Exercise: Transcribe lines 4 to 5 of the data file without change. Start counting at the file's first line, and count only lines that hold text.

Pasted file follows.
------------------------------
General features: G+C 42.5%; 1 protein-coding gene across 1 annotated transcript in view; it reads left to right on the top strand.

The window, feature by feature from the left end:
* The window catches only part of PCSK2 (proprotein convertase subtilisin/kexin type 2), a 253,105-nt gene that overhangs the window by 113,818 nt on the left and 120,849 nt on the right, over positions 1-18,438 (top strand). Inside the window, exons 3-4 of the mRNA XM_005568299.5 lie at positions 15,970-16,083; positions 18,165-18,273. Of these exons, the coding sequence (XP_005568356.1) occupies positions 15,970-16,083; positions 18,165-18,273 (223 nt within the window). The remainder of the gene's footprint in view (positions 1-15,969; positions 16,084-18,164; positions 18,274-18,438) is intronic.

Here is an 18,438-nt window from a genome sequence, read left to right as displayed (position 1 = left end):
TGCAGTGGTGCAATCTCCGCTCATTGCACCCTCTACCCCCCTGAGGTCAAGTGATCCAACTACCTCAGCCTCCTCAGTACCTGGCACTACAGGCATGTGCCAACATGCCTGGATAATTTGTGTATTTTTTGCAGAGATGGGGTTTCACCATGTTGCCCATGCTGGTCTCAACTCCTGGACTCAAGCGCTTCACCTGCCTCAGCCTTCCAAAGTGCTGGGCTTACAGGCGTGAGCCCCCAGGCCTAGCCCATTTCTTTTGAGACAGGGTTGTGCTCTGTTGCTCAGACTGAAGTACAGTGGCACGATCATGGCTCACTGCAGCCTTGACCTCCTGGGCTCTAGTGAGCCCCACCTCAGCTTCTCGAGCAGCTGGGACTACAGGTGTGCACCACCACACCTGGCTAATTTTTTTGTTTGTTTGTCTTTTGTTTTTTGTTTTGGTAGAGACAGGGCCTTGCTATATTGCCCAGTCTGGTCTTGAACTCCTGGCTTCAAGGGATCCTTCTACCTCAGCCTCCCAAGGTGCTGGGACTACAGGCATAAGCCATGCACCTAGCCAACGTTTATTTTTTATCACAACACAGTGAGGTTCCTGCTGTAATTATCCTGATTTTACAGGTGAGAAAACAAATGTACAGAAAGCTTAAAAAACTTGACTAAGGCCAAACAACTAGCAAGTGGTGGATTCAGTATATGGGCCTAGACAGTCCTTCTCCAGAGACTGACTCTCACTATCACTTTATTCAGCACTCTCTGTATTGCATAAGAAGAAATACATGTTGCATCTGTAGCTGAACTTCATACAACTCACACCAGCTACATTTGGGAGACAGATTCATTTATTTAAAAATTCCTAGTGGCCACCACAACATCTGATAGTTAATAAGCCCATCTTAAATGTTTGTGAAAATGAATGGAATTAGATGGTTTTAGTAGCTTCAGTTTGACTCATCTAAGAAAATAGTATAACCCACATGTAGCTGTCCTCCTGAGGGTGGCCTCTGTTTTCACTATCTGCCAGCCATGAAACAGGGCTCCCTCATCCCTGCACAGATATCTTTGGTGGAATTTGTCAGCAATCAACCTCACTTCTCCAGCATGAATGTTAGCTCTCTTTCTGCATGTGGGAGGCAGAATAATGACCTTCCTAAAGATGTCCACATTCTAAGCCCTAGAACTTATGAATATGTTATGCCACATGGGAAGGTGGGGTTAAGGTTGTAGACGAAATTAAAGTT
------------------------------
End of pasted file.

Here is an 18,438-nt window from a genome sequence, read left to right as displayed (position 1 = left end):
TGCAGTGGTGCAATCTCCGCTCATTGCACCCTCTACCCCCCTGAGGTCAAGTGATCCAACTACCTCAGCCTCCTCAGTACCTGGCACTACAGGCATGTGCCAACATGCCTGGATAATTTGTGTATTTTTTGCAGAGATGGGGTTTCACCATGTTGCCCATGCTGGTCTCAACTCCTGGACTCAAGCGCTTCACCTGCCTCAGCCTTCCAAAGTGCTGGGCTTACAGGCGTGAGCCCCCAGGCCTAGCCCATTTCTTTTGAGACAGGGTTGTGCTCTGTTGCTCAGACTGAAGTACAGTGGCACGATCATGGCTCACTGCAGCCTTGACCTCCTGGGCTCTAGTGAGCCCCACCTCAGCTTCTCGAGCAGCTGGGACTACAGGTGTGCACCACCACACCTGGCTAATTTTTTTGTTTGTTTGTCTTTTGTTTTTTGTTTTGGTAGAGACAGGGCCTTGCTATATTGCCCAGTCTGGTCTTGAACTCCTGGCTTCAAGGGATCCTTCTACCTCAGCCTCCCAAGGTGCTGGGACTACAGGCATAAGCCATGCACCTAGCCAACGTTTATTTTTTATCACAACACAGTGAGGTTCCTGCTGTAATTATCCTGATTTTACAGGTGAGAAAACAAATGTACAGAAAGCTTAAAAAACTTGACTAAGGCCAAACAACTAGCAAGTGGTGGATTCAGTATATGGGCCTAGACAGTCCTTCTCCAGAGACTGACTCTCACTATCACTTTATTCAGCACTCTCTGTATTGCATAAGAAGAAATACATGTTGCATCTGTAGCTGAACTTCATACAACTCACACCAGCTACATTTGGGAGACAGATTCATTTATTTAAAAATTCCTAGTGGCCACCACAACATCTGATAGTTAATAAGCCCATCTTAAATGTTTGTGAAAATGAATGGAATTAGATGGTTTTAGTAGCTTCAGTTTGACTCATCTAAGAAAATAGTATAACCCACATGTAGCTGTCCTCCTGAGGGTGGCCTCTGTTTTCACTATCTGCCAGCCATGAAACAGGGCTCCCTCATCCCTGCACAGATATCTTTGGTGGAATTTGTCAGCAATCAACCTCACTTCTCCAGCATGAATGTTAGCTCTCTTTCTGCATGTGGGAGGCAGAATAATGACCTTCCTAAAGATGTCCACATTCTAAGCCCTAGAACTTATGAATATGTTATGCCACATGGGAAGGTGGGGTTAAGGTTGTAGACGAAATTAAAGTT